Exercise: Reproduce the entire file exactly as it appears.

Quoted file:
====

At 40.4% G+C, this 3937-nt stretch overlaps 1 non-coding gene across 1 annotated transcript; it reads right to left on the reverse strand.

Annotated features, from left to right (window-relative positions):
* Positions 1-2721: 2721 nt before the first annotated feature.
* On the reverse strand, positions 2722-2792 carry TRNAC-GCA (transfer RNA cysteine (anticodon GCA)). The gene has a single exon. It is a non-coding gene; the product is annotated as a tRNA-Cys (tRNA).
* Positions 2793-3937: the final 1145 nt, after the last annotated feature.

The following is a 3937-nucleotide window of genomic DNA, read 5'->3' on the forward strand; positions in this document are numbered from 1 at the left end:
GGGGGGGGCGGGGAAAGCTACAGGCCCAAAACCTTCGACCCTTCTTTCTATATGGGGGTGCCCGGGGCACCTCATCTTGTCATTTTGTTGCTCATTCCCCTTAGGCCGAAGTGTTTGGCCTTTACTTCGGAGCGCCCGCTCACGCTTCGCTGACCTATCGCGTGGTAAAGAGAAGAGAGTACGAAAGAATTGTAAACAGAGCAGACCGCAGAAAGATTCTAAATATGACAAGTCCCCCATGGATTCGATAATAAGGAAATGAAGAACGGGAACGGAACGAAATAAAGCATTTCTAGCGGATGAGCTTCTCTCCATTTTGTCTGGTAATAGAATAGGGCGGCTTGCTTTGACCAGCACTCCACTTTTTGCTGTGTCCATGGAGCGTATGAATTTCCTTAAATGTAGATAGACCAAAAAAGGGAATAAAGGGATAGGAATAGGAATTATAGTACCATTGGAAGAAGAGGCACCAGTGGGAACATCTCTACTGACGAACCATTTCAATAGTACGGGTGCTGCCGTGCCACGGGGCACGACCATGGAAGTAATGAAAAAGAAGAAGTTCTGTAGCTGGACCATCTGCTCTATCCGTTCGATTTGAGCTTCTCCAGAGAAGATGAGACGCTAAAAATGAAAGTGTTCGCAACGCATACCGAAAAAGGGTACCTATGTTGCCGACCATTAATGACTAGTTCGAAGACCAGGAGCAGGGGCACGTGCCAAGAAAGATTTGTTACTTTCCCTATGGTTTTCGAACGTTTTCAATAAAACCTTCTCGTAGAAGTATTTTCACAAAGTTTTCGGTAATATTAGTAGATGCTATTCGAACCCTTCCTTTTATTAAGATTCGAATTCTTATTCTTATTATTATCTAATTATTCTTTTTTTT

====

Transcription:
At 40.4% G+C, this 3937-nt stretch overlaps 1 non-coding gene across 1 annotated transcript; it reads right to left on the reverse strand.

Annotated features, from left to right (window-relative positions):
* Positions 1-2721: 2721 nt before the first annotated feature.
* On the reverse strand, positions 2722-2792 carry TRNAC-GCA (transfer RNA cysteine (anticodon GCA)). The gene has a single exon. It is a non-coding gene; the product is annotated as a tRNA-Cys (tRNA).
* Positions 2793-3937: the final 1145 nt, after the last annotated feature.

The following is a 3937-nucleotide window of genomic DNA, read 5'->3' on the forward strand; positions in this document are numbered from 1 at the left end:
GGGGGGGGCGGGGAAAGCTACAGGCCCAAAACCTTCGACCCTTCTTTCTATATGGGGGTGCCCGGGGCACCTCATCTTGTCATTTTGTTGCTCATTCCCCTTAGGCCGAAGTGTTTGGCCTTTACTTCGGAGCGCCCGCTCACGCTTCGCTGACCTATCGCGTGGTAAAGAGAAGAGAGTACGAAAGAATTGTAAACAGAGCAGACCGCAGAAAGATTCTAAATATGACAAGTCCCCCATGGATTCGATAATAAGGAAATGAAGAACGGGAACGGAACGAAATAAAGCATTTCTAGCGGATGAGCTTCTCTCCATTTTGTCTGGTAATAGAATAGGGCGGCTTGCTTTGACCAGCACTCCACTTTTTGCTGTGTCCATGGAGCGTATGAATTTCCTTAAATGTAGATAGACCAAAAAAGGGAATAAAGGGATAGGAATAGGAATTATAGTACCATTGGAAGAAGAGGCACCAGTGGGAACATCTCTACTGACGAACCATTTCAATAGTACGGGTGCTGCCGTGCCACGGGGCACGACCATGGAAGTAATGAAAAAGAAGAAGTTCTGTAGCTGGACCATCTGCTCTATCCGTTCGATTTGAGCTTCTCCAGAGAAGATGAGACGCTAAAAATGAAAGTGTTCGCAACGCATACCGAAAAAGGGTACCTATGTTGCCGACCATTAATGACTAGTTCGAAGACCAGGAGCAGGGGCACGTGCCAAGAAAGATTTGTTACTTTCCCTATGGTTTTCGAACGTTTTCAATAAAACCTTCTCGTAGAAGTATTTTCACAAAGTTTTCGGTAATATTAGTAGATGCTATTCGAACCCTTCCTTTTATTAAGATTCGAATTCTTATTCTTATTATTATCTAATTATTCTTTTTTTT